Slaughterhouse-Five: Novel Summary: Chapter 4

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Summary
It is the night of Billy's daughter's wedding. His wife has fallen asleep and is snoring loudly. Billy can't sleep. He feels strange and ethereal. The stripes on the wedding tent in the back yard are orange and black. He goes into his daughter's room. Her telephone rings but it is only a drunk making late night calls. Billy goes downstairs and takes a half-empty bottle of champagne into the living room. While he waits for the flying saucer to arrive he watches a movie. He becomes slightly unstuck in time and watches the movie backwards and then forwards. It is a movie about American bomber crews in the Second World War and viewed backwards some badly damaged planes take off in reverse and fly over German cities where they suck flame and destruction into cylinders which are carefully stored in their bellies. German guns and planes suck all the damage out of the bombers and their crew. Back at the base the bombs are shipped back to the United States where women in factories reduce the bombs to innocuous minerals which are stored in the ground. Billy supposes that Hitler, along with everyone else, turns into a baby and the whole human race works to produce Adam and Eve.
Billy realizes that it is time to meet the saucer. He walks outside but does not look up because he knows what is there. He hears a sound like a melodious owl - it is the saucer. The saucer is one hundred feet in diameter. A pulsing purple light emanates from its portholes. Billy is raised into the saucer's interior by an electrified ladder. Billy finds himself in an airlock being observed through two peepholes. Using a computer and a sort of electric organ the Tralfamadorians, who normally communicate telepathically, welcome their passenger aboard and ask if he has any questions. Billy why he of all people has been selected to which the Tralfamadorians, after remarking that his is a very Earthling question, respond that they are all like bugs trapped in amber, the moment is simply structured that way and there is no why.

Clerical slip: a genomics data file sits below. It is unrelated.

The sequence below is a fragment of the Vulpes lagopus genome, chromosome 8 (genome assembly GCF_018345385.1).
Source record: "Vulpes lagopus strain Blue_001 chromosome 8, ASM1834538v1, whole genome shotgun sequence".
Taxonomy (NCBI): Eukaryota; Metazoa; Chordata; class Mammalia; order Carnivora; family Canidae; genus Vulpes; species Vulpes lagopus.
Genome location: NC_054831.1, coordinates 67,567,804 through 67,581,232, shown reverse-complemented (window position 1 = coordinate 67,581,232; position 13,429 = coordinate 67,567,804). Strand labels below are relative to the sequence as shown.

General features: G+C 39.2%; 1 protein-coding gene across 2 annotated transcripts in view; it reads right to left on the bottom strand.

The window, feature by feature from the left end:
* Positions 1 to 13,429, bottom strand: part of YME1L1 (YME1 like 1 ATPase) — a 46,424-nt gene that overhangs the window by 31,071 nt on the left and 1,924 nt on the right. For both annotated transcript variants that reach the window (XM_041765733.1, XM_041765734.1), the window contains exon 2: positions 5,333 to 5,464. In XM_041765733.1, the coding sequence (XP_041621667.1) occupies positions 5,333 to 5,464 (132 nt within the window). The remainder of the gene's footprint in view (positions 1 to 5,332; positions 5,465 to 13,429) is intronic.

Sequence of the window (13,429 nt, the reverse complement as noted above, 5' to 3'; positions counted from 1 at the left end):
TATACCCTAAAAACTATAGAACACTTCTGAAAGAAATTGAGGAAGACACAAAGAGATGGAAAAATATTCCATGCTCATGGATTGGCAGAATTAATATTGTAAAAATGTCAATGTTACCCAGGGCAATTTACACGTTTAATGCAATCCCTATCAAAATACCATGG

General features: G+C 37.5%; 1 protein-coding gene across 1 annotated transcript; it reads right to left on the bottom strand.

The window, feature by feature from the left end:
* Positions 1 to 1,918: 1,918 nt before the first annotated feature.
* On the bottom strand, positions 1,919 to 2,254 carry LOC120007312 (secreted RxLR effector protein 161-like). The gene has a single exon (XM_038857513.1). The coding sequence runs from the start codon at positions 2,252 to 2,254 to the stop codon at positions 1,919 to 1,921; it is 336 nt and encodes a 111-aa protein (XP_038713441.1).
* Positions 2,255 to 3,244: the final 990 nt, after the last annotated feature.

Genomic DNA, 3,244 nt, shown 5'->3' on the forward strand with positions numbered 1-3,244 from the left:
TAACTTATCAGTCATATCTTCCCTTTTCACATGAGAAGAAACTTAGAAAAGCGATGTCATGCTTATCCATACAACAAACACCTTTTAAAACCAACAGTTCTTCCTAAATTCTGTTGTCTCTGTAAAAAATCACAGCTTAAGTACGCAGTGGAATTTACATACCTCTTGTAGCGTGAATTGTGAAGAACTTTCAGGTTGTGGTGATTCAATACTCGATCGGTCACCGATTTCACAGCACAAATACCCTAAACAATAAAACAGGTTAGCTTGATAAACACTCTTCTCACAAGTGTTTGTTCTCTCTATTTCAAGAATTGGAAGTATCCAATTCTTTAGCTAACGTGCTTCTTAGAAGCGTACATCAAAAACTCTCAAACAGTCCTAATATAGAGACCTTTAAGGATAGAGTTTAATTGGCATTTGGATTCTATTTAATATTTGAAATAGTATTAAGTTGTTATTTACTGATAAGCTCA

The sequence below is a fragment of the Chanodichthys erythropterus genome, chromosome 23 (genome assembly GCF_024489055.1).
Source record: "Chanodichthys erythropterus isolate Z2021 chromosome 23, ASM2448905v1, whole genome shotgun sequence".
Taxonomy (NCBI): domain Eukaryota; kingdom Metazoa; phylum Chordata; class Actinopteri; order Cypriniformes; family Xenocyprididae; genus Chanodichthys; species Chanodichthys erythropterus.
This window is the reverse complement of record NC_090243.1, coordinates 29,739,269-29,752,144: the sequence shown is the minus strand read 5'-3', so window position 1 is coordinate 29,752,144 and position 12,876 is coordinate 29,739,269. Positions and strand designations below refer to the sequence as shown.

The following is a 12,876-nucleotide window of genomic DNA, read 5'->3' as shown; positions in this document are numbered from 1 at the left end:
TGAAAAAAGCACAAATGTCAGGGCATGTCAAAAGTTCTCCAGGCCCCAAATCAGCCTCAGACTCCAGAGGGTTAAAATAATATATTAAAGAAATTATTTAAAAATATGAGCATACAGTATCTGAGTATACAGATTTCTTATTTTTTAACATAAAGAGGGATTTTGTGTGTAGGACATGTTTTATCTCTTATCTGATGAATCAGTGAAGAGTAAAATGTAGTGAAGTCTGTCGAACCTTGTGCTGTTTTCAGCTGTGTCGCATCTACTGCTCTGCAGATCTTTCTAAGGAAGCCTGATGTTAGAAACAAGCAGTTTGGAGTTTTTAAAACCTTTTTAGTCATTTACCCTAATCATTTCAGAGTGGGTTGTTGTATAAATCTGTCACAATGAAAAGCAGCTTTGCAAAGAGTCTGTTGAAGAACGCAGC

The Tralfamadorians put Billy to sleep and strap him into a Sears Roebuck Barca-Lounger that they have stolen, along with many other furnishings, from a warehouse. The saucer's acceleration propels Billy back in time to the war. Billy is in the boxcar travelling east further into Germany. The car is going very slowly and Billy hopes that his turn to lie down and fall asleep will come soon. Billy lowers himself to the floor but none will let him sleep beside them because he kicks and whimpers in his sleep. Billy is forced to sleep standing up. After nine days in the car the hobo dies. In the car ahead of Billy's, Roland Weary also dies on the ninth day as a result of gangrene that started in his feet. Before he died, however, Weary told everyone in his car about the Three Musketeers and made sure that everyone knew that Billy Pilgrim was to blame for their demise. On the tenth day the car comes to rest at a prison which was originally constructed as an extermination camp for Russian prisoners of war. There are still Russians there but they are sequestered from the rest of the prison by fences. The Americans are herded toward a frozen pile of overcoats. They each select a garment but Billy's is the only civilian coat in the pile. It is far too small for him, it is frozen stiff and its fur collar looks like a dead animal. The prisoners are led to a delousing station where doctors examine them. The prisoner in the best shape is also the oldest American prisoner, a man named Edgar Derby who is forty-four years old. He is a high-school teacher from Indianapolis and he has a son serving in the Pacific. Sixty-eight days after arriving in the prison camp Edgar Derby would be killed by a firing squad in Dresden. The American prisoner in the worst shape is a car thief from Cicero, Illinois named Paul Lazzaro who is covered in boils. Lazzaro was in Weary's car and swore that he would avenge him by killing Billy Pilgrim.